How lucky are we to have an abundance of gorgeous hiking trails in our State Parks and surrounding areas? Hiking is one of my favorite ways to explore our parks and feel connected to the land I love and call home. While I probably still have a hundred more trails on my hiking bucket list, I definitely have some all-time favorites here in our Central Coast State Parks. The San Simeon Creek Trail in Hearst San Simeon State Park is one of them. It’s perfect for wildlife lovers, plant lovers, and basically anyone who appreciates the outdoors!
The hike ranges in difficulty from easy to moderate, and the entirety is just under 3.5 miles–but you can adjust the length depending on where you start. It passes through parts of the San Simeon Natural Preserve and Washburn Campground, and you can access the trail from various points: the San Simeon Creek Campground, the Washburn Day Use Area, or the Washburn Campground. There are gorgeous panoramic views of the Santa Lucia Mountain range and the Pacific Ocean, and in some areas you can spot Hearst Castle. Along the trail, you can find vernal pools, remains of an old homestead, and of course, several plants and animals.
One of the most interesting things about the San Simeon Creek Trail is its ecologic diversity. In just one hike, you experience 5 different plant communities: riparian woodland, grassland, seasonal wetland, coastal scrub, and the Cambria Pine forest. One minute you’re surrounded by dry brush, and the next you’re surrounded by lush, green plants. Not to mention the abundance of wildlife that feed and live in these areas, too!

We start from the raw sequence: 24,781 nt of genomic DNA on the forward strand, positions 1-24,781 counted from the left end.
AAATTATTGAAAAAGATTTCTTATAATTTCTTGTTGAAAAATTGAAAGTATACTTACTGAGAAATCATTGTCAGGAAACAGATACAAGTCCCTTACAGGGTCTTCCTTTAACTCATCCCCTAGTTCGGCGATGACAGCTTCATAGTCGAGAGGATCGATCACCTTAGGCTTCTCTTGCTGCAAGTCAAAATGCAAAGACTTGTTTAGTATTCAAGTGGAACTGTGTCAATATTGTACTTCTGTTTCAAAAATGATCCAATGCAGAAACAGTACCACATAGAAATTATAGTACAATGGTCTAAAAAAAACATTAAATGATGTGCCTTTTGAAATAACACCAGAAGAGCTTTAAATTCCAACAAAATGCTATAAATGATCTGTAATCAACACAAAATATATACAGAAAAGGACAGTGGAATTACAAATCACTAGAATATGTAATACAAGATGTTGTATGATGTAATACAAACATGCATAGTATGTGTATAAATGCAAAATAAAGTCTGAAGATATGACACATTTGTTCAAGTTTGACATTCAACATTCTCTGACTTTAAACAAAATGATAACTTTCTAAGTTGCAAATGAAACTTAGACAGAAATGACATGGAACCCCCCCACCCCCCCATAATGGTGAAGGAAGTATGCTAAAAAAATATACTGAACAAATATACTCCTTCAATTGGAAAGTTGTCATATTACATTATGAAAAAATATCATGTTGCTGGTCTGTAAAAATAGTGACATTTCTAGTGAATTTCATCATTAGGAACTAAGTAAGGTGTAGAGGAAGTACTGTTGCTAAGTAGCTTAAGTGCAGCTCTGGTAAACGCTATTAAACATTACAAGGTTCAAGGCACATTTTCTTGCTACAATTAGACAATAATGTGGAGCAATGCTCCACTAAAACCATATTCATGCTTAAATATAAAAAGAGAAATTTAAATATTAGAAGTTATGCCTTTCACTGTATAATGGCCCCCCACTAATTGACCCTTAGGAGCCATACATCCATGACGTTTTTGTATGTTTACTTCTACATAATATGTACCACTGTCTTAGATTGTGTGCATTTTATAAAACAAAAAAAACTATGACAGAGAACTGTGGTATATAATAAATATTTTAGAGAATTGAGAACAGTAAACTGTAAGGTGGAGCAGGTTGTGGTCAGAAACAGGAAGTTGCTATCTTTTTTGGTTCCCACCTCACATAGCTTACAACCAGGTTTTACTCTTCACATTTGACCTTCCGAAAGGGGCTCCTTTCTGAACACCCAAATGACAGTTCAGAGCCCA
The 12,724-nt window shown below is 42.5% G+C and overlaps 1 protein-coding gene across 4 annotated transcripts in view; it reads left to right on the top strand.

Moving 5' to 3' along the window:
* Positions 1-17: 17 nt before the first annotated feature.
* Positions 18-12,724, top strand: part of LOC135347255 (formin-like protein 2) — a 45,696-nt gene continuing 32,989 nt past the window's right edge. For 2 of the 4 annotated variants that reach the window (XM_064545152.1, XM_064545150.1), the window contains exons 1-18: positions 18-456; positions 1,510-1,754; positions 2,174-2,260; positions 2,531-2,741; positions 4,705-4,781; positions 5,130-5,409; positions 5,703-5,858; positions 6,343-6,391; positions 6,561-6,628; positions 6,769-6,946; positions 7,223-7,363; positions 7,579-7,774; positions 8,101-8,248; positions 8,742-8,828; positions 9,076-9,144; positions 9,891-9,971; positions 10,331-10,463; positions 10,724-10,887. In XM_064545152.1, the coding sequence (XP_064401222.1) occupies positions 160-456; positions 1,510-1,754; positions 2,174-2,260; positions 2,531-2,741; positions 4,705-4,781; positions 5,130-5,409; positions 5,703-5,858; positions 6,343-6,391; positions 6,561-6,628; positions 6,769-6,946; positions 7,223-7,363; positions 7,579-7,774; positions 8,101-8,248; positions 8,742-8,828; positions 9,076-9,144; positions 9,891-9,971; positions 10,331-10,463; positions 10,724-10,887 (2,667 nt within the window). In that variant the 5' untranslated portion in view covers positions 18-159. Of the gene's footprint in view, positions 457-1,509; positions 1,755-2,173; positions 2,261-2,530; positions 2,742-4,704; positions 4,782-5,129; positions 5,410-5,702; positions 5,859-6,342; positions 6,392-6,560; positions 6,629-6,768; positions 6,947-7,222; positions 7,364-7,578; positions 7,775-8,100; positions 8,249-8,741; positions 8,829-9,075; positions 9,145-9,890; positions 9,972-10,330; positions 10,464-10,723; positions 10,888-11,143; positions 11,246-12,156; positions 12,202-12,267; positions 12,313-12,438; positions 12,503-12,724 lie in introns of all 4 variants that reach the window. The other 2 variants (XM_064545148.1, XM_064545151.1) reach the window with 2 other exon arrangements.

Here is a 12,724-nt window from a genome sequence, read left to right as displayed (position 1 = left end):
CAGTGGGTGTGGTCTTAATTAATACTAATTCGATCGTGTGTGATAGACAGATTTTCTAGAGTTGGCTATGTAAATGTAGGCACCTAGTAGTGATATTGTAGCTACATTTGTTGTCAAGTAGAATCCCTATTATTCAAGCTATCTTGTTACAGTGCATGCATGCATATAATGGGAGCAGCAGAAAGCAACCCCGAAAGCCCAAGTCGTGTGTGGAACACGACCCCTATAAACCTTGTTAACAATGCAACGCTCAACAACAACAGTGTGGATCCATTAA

I always like to begin the hike by parking for free at Washburn Day Use Area, following the short boardwalk into the campground, and following the first stretch of the trail along San Simeon Creek. Although the creek is usually dry, there is still plenty to see.
I almost always spot mule deer in the dry creek bed. Most of the time they’re even visible if you travel southbound on Highway 1 passing Washburn Day Use. If you spot a deer while on the trail, try to move slowly and stay quiet if you want to get any good pictures or watch them for a while, as they’re super sensitive to sudden movements or loud noises. You might even see a whole family of them cross the trail in front of you–it’s happened to me twice!